Stop hating on the media, y’all

1-first-amendment

Kids, today’s lesson focuses on the First Amendment.

You know, those pesky 45 words tacked on to the end of the U.S. Constitution that provide protection for citizens to worship whomever or whatever, as they see fit and to speak as they wish; and for the press to publish what it deems fit; and for folks to have public meetings and rallies; and for all of us to tell government officials what we think they’re doing wrong (if you remember your U.S. history, you’ll recall that last one was a big deal to the dudes who wrote the Declaration of Independence, which you can read here.)

The First Amendment separates the United States from other countries, makes us a little edgy, guarantees that we are a bunch of loudmouths who, occasionally, get shit done and change the world.

To quote Ron Burgundy, it’s kind of a big deal.

I’m no expert on the First Amendment, although I did study it extensively during my years at the University of Missouri School Of Journalism (the oldest and best.) Most of my 20 years as a journalist were spent attending public meetings, interviewing public officials, asking unpopular questions and, when needed, generally pissing off both sides of an issue as I strived for impartiality.

And here’s what I always knew, from my very first journalism classes with Jane Clark and Don Ranly, Ph.D.: The Founding Fathers gave us the First Amendment as a gift and a responsibility.

One particular part of that amendment, the part protecting freedom of speech and the press, was deemed so important that it earned the press the unofficial title of the Fourth Estate, or the fourth leg of our checks-and-balances system (the other three are the executive, judicial and legislative branches.)

Just consider this from the First Amendment Center at Vanderbilt University and the Newseum:

     The First Amendment was written because at America’s inception, citizens demanded a guarantee of their basic freedoms. Our blueprint for personal freedom and the hallmark of an open society, the First Amendment protects freedom of speech, press, religion, assembly and petition.
Without the First Amendment, religious minorities could be persecuted, the government might well establish a national religion, protesters could be silenced, the press could not criticize government, and citizens could not mobilize for social change.

So I watch with horror as President-elect Donald J. Trump and his political organization continually trash and degrade practitioners of this profession, even as they use newspapers and broadcasters and digital publications for free advertising, saying outlandish things to get attention and then blasting as unfair anyone who reports on what they have said.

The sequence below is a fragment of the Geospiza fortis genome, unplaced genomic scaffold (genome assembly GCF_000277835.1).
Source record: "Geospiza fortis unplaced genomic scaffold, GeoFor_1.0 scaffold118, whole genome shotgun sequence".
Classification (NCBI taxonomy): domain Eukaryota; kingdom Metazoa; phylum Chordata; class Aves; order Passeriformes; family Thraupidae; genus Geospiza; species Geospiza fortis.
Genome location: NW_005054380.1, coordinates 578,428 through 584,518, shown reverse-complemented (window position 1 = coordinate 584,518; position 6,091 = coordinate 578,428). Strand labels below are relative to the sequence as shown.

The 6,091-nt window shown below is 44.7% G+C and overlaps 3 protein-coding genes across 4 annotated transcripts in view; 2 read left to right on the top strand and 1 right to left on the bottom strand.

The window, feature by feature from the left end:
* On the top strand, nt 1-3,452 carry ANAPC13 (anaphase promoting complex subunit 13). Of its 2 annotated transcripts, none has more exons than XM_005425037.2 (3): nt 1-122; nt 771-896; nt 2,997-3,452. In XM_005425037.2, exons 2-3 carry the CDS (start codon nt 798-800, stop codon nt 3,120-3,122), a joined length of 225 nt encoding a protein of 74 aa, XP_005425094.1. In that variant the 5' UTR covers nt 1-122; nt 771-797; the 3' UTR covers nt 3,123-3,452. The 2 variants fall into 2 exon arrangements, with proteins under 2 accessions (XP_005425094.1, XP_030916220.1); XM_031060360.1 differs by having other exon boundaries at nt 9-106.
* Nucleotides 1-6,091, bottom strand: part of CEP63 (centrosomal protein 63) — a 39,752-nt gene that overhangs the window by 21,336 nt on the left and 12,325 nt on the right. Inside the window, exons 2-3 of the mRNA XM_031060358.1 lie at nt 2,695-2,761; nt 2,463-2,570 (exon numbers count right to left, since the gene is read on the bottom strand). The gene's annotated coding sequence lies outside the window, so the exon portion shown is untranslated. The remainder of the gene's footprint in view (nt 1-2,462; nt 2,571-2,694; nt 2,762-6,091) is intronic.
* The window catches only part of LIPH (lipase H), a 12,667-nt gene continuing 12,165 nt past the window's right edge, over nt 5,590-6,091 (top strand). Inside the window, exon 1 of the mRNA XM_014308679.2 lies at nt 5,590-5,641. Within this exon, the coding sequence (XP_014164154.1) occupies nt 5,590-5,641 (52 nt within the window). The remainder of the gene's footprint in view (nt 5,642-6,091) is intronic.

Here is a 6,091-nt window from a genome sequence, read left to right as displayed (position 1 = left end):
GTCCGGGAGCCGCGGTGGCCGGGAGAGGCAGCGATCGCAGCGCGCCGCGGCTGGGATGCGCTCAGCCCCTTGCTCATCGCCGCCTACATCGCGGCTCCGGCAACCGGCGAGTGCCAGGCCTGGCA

In my current profession as a licensed clinical social worker, I would suggest this behavior indicates possible borderline personality disorder, but I digress…

Today I happened to be in the car during the much-hyped Trump press conference, his first in 167 days. I turned on the car, and NPR came on, just in time for me to hear Trump deny a CNN reporter the right to ask a question. He made a snarky comment about the BBC.

first-amendment-rightsThe new president continually lobbed zingers at the reporters peppering him with questions about important issues, such as his policy priorities in the first days of his presidency and whether he was going to release his tax returns so that Americans can judge for themselves the extent of Donald J. Trump’s monetary obligations.

My jaw hung limply as I drove toward my office. Even now, more than 18 months after Trump announced his candidacy for U.S. President, I continue to be stunned when I hear how he treats journalists. And I’m frankly fearful when I hear and read regular, ordinary folks pile on the hatred.

I’m scared because I fear many people could be easily convinced that freedom of speech and press should be curtailed. There’s so much hatred.

OK, sure. Freedom of speech is messy. It’s not always pretty. Sometimes feelings get hurt. Sometimes there is cursing. Sometimes there are rumors and lies.

But as Don Ranly, Ph. D., always reminded his J300 students, a wise man (John Milton) once said (and I’m paraphrasing because I don’t want to plagiarize) that when all sorts of ideas and rhetoric compete freely on a level playing field, the truth will emerge every single time. That’s the “marketplace of ideas” concept, also mentioned in John Stuart Mill’s book, On Liberty.

And what that means – this is me talking here – is that our Founding Fathers thought the citizens of the United States were intelligent enough to call “bullshit” when they see a big, fat turd (which you cannot polish, as my esteemed father likes to point out.)

So, anywho. Here’s the thing. You can hate journalists all you want and compare them to that scourge of the Earth, lawyers (jk, all my lawyer friends…just making a point.) But you do not want to live in a country where their rights are curtailed. You don’t.

Here’s a test for you. Name some countries where journalists aren’t allow to question leaders, where their stories are censored, where they are jailed for speaking truth to power. Can you think of some?

Here are a few, courtesy of the Committee to Protect Journalists. This list is from 2015:

Eritrea. North Korea. Saudi Arabia. Ethiopia. Azerbaijan. Vietnam. Iran. China. Myanmar (formerly Burma.) Cuba. These are spots where journalists routinely are jailed for reporting news that government officials determine reflects unfavorably on the government.